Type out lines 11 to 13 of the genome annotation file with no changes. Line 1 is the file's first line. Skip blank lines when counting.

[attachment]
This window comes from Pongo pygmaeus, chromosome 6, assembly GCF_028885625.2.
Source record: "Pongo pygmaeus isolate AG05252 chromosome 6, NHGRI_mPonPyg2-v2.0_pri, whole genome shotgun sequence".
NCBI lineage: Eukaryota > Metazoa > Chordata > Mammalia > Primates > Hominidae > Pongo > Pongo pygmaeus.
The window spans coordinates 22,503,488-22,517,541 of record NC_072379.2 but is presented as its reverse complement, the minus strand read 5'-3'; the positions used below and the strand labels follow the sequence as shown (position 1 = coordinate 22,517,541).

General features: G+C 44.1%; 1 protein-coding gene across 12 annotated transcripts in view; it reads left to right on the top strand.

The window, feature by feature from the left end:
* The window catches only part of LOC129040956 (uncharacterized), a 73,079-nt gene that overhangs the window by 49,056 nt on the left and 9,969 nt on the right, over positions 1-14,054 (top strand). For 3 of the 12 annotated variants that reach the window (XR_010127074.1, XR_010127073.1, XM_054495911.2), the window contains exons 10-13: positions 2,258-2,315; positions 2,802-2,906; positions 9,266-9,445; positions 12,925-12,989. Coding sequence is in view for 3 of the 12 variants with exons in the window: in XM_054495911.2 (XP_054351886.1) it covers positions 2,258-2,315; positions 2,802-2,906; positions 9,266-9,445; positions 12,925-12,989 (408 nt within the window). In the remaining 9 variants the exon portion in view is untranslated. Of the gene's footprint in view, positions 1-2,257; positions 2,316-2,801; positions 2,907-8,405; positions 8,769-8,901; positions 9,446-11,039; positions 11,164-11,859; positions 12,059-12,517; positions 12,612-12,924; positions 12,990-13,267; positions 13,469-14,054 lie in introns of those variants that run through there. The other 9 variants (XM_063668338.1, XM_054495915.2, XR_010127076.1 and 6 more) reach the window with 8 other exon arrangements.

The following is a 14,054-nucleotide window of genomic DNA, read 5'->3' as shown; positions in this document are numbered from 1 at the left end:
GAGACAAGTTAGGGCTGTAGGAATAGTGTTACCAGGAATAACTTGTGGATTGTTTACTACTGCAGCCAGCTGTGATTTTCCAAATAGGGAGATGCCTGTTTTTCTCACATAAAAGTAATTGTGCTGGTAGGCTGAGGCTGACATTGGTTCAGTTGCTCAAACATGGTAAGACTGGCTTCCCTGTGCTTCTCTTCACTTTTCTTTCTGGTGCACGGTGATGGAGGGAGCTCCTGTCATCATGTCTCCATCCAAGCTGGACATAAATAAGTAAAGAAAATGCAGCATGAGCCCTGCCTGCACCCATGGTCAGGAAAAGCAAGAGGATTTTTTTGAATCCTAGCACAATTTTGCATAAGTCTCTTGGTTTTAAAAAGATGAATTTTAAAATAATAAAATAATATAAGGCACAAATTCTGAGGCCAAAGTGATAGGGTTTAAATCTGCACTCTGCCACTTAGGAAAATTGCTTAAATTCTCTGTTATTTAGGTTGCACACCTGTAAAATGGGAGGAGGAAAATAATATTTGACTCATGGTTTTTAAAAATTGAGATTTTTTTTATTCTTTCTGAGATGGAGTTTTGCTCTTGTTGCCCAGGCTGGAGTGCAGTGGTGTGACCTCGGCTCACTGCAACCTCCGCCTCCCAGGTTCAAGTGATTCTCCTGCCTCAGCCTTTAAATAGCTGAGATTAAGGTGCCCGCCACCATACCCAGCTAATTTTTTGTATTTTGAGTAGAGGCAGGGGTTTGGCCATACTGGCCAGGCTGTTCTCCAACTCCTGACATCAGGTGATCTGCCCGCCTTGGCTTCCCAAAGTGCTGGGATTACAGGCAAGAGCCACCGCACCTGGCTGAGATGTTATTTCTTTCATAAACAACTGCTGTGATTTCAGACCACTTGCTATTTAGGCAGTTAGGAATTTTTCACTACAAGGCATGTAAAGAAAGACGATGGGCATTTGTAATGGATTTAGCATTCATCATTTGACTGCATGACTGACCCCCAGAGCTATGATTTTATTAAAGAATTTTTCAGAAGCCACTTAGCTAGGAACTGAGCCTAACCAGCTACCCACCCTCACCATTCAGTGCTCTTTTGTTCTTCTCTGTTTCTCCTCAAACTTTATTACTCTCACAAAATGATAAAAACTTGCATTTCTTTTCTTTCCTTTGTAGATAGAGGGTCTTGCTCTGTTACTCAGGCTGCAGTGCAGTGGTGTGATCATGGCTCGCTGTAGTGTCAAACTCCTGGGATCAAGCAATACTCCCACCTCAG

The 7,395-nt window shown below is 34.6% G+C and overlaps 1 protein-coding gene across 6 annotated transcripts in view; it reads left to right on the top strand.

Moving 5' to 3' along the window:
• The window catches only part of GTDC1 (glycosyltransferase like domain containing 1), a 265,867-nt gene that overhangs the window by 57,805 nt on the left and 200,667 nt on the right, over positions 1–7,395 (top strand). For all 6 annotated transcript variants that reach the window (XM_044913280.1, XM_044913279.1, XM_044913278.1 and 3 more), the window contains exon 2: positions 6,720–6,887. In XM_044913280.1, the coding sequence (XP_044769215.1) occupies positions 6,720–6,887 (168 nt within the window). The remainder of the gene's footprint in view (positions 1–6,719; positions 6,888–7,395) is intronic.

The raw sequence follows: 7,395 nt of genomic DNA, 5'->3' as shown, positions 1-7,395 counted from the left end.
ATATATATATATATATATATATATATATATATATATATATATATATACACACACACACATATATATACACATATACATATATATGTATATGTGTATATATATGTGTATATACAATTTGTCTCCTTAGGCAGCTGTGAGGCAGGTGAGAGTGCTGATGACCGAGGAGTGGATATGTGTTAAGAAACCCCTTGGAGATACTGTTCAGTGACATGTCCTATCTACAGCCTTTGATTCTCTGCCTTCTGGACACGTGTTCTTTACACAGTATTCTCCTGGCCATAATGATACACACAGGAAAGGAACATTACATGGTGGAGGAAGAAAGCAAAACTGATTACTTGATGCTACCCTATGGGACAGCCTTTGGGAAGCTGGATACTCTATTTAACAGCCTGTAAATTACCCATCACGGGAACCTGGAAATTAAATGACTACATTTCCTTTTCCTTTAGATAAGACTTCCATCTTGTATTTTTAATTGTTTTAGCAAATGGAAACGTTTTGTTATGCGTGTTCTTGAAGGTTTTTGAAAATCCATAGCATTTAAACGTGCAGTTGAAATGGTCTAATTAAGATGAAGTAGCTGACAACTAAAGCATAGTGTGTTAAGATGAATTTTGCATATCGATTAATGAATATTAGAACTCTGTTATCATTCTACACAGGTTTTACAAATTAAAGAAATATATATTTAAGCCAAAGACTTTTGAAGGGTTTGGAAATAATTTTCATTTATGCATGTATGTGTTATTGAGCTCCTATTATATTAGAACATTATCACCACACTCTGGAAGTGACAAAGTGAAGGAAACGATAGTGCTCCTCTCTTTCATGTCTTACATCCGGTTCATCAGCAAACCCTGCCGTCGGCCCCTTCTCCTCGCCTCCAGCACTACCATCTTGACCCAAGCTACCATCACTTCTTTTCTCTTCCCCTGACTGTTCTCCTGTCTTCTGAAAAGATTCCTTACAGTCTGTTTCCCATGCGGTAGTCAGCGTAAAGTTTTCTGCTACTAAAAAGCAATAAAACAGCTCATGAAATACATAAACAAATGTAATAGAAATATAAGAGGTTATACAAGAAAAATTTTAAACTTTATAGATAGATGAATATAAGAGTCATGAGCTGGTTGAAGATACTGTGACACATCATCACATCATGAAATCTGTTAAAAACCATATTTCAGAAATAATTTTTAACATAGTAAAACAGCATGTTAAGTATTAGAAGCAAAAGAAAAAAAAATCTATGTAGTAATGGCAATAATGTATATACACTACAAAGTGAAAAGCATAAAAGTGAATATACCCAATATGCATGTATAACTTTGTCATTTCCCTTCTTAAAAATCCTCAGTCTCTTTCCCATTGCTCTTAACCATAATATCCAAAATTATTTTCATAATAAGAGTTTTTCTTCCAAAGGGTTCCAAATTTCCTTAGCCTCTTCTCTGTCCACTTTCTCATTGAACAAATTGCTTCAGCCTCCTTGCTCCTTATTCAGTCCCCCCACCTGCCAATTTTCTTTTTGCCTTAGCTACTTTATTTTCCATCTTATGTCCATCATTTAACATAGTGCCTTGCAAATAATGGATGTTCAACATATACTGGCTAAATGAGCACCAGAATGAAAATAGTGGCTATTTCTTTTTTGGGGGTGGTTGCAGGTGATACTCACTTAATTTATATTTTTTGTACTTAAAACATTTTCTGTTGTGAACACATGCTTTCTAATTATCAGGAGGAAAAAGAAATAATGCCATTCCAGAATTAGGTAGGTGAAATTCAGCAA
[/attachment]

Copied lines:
Moving 5' to 3' along the window:
• The window catches only part of GTDC1 (glycosyltransferase like domain containing 1), a 265,867-nt gene that overhangs the window by 57,805 nt on the left and 200,667 nt on the right, over positions 1–7,395 (top strand). For all 6 annotated transcript variants that reach the window (XM_044913280.1, XM_044913279.1, XM_044913278.1 and 3 more), the window contains exon 2: positions 6,720–6,887. In XM_044913280.1, the coding sequence (XP_044769215.1) occupies positions 6,720–6,887 (168 nt within the window). The remainder of the gene's footprint in view (positions 1–6,719; positions 6,888–7,395) is intronic.

The raw sequence follows: 7,395 nt of genomic DNA, 5'->3' as shown, positions 1-7,395 counted from the left end.